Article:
Part of being a responsible driver is knowing how to spot potentially dangerous situations, including knowing how to spot a drunk driver. While we never want you to take the law into your own hands, knowing how to keep yourself and other drivers safe is an important part of driving.
Recognizing A Drunk Driver
Alcohol affects everyone differently, but here are some common indicators that someone might be driving while impaired:
- Drifting in and out between traffic lanes
- Tailgating; or driving too close to any part of another car
- Quick acceleration or deceleration
- Slow response to traffic signals
- Stopping without cause
- Frequent slowing down, erratic brake tapping, or driving significantly under the speed limit
- Weaving or zig-zagging across the road
- Striking, or almost striking, an object, curb or vehicle
- Using traffic signals inconsistent with driving actions
- Drifting over a center lane marker
- Driving 10 mph slower than the speed limit
- Driving into opposing lanes of traffic
- Turning abruptly or illegally, including pulling out in front of vehicles
- Failure to turn on headlights
What To Do If You Suspect A Driver Is Drunk
If you recognize a combination of these signs, stay as far away from the vehicle as possible. Even the best intentions could cause more harm because you can’t predict the actions of an intoxicated driver. The best thing to do is to stay as far away from the vehicle as possible and call 911.
Give the operator as much detail as possible, including the license plate number, the make and model of the vehicle, and its color. You will also want to provide the location of the vehicle, the direction it’s driving and the reasons why you think the driver is impaired. After you’ve spoken with the 911 operator, let them take care of the situation. Don’t try to get the driver’s attention or try to help — leave it to the professionals.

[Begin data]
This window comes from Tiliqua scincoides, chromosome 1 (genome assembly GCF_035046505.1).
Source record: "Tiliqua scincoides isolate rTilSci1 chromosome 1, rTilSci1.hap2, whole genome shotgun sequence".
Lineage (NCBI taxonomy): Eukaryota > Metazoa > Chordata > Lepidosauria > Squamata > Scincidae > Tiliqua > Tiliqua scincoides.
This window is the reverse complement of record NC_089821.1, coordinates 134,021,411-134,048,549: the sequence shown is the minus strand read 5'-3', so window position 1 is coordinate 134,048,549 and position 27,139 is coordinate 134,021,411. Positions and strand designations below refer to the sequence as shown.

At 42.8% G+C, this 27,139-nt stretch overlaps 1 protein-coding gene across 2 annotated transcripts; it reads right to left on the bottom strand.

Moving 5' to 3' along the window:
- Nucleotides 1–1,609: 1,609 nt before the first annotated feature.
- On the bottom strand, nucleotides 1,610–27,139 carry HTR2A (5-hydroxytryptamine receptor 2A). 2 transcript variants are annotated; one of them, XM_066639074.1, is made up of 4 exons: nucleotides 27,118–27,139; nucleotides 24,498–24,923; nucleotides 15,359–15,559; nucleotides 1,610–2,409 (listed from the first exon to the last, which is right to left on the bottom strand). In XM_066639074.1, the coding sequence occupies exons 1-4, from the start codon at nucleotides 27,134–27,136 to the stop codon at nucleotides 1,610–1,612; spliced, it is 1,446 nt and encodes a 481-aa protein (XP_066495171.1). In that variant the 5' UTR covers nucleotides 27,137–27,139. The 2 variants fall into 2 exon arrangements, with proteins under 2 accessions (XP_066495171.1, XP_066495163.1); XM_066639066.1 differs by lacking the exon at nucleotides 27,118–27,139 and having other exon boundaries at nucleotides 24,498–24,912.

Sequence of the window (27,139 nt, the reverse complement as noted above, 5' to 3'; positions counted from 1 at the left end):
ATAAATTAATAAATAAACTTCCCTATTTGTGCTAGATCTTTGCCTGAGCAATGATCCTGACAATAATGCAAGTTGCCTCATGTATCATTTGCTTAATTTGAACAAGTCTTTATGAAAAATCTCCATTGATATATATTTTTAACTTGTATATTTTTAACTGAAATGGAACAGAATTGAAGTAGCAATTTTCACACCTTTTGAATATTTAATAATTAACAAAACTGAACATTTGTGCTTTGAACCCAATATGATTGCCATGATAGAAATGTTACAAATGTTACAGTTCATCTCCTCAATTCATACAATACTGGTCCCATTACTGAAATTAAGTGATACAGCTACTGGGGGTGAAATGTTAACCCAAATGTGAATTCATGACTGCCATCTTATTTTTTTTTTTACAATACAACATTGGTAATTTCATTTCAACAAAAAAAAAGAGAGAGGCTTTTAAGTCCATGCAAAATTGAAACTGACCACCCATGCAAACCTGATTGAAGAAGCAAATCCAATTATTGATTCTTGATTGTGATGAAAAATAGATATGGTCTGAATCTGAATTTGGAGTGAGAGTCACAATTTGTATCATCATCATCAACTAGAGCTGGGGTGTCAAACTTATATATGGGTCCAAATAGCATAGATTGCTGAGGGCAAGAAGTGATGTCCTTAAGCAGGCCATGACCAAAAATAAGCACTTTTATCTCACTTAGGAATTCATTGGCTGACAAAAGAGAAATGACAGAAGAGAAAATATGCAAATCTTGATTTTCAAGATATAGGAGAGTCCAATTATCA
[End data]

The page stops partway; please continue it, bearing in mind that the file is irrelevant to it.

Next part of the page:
How to Prevent Drunk Driving
Drunk driving is 100 percent preventable — if you’ve had too much to drink, don’t drive. Part of making safe choices for yourself and others requires you to be honest with yourself. If you plan to go out with your friends and drink, make plans. Enlist a designated driver as part of your group when out, choose public transportation or a rideshare program, or call a sober friend or relative to give you a safe ride.
If there is a time where spontaneous drinking happens and you find yourself in a situation where you shouldn’t drive home, acknowledge that you are not sober, leave your car and find a different way home. Calling a cab or a rideshare service is safer for everyone, and is much less costly than losing your life, causing an accident, or having to pay the fines and fees affiliated with a drunk driving charge (up to $10,000 for a first-time conviction).
If one of your friends is impaired from drinking, give them a ride or help them find a safe way home. Sometimes you might find yourself in a difficult position if a friend doesn’t want to accept they’re not safe to drive. In these instances, it is best to approach your friend in a non-confrontational manner. Calmly explain to them that you care about their safety and well-being, and help them find another way home.